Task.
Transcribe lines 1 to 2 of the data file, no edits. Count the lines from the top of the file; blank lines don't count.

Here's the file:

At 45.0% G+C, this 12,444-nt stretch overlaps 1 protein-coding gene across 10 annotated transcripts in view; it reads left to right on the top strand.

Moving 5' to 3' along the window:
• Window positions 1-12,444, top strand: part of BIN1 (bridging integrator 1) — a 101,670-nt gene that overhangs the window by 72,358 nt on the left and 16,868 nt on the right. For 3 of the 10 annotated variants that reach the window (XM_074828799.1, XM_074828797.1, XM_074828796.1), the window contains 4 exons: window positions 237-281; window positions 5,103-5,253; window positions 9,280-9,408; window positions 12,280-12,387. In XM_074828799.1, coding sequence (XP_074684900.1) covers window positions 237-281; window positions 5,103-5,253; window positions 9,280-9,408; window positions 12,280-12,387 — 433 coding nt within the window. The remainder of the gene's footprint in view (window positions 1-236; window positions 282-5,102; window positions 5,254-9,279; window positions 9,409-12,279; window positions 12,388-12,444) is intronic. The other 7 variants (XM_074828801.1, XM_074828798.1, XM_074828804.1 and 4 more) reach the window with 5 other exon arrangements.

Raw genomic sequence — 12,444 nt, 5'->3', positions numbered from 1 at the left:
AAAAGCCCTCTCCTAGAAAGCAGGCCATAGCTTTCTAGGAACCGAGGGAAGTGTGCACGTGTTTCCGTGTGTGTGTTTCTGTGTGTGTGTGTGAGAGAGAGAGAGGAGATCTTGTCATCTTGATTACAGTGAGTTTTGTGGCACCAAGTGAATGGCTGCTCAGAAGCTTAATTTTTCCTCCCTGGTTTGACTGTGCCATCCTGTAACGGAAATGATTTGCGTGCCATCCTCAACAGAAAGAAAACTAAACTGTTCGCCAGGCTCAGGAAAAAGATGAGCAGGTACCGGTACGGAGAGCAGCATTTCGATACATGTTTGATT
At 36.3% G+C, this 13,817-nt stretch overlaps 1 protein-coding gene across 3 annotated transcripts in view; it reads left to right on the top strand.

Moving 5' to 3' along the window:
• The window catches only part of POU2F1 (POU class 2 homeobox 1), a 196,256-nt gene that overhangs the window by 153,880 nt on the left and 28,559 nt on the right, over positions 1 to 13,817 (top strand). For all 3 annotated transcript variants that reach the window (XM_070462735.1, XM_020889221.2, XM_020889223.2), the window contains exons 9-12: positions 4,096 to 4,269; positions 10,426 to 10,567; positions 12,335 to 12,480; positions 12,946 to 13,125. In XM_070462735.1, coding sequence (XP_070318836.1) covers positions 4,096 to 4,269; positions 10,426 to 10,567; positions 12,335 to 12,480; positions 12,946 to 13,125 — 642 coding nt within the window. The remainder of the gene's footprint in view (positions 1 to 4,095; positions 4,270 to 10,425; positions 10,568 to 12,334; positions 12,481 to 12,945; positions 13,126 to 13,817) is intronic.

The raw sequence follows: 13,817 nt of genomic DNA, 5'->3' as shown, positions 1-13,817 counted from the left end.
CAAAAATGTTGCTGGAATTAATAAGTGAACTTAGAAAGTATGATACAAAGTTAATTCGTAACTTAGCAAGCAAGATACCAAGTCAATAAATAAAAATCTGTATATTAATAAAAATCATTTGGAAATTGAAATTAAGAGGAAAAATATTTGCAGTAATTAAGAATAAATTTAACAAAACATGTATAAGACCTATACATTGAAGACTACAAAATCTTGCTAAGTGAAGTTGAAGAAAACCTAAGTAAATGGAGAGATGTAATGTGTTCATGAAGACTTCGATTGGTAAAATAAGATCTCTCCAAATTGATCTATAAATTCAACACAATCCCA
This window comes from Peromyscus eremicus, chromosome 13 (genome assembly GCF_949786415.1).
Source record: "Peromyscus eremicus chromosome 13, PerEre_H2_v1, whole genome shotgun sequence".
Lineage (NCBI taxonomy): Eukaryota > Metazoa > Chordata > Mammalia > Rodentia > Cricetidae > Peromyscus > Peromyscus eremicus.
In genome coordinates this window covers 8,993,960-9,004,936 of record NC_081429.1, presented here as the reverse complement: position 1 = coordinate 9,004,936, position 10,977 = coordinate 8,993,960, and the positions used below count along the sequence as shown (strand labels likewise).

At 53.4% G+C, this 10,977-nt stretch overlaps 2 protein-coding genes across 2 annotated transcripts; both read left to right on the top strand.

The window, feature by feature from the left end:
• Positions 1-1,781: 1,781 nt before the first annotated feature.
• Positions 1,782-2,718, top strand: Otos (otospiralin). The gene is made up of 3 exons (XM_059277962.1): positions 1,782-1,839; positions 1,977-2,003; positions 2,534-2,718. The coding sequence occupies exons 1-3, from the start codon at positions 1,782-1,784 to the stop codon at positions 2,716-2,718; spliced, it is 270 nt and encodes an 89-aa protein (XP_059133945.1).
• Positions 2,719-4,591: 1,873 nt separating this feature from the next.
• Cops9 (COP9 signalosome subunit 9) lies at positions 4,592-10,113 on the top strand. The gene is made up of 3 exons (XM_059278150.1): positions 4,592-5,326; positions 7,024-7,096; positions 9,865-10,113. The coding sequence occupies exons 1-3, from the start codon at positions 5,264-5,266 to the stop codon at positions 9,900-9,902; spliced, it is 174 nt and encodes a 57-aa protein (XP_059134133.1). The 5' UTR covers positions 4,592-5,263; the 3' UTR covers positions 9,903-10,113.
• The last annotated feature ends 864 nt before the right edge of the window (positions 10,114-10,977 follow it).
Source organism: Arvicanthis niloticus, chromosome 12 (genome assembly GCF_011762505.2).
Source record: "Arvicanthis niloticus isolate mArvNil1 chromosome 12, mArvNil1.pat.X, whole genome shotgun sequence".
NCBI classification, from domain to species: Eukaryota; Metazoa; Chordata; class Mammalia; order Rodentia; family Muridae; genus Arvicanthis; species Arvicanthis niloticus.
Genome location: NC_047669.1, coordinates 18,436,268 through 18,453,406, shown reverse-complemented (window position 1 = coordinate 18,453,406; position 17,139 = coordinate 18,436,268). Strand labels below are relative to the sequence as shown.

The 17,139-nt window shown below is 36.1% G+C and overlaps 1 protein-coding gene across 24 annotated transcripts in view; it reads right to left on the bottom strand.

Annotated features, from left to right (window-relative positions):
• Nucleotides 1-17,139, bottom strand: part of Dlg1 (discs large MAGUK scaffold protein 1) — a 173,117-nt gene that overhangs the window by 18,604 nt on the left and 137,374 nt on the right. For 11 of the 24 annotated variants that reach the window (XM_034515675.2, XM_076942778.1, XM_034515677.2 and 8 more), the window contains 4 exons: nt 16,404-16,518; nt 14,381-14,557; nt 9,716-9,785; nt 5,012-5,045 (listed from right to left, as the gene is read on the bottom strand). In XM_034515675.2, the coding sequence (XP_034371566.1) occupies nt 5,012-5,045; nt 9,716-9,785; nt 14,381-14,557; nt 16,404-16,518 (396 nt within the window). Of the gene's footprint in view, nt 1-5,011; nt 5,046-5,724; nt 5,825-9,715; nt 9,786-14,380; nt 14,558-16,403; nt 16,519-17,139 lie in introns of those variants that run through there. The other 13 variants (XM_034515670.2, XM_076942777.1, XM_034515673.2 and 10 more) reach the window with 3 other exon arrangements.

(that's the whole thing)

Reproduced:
At 45.0% G+C, this 12,444-nt stretch overlaps 1 protein-coding gene across 10 annotated transcripts in view; it reads left to right on the top strand.

Moving 5' to 3' along the window: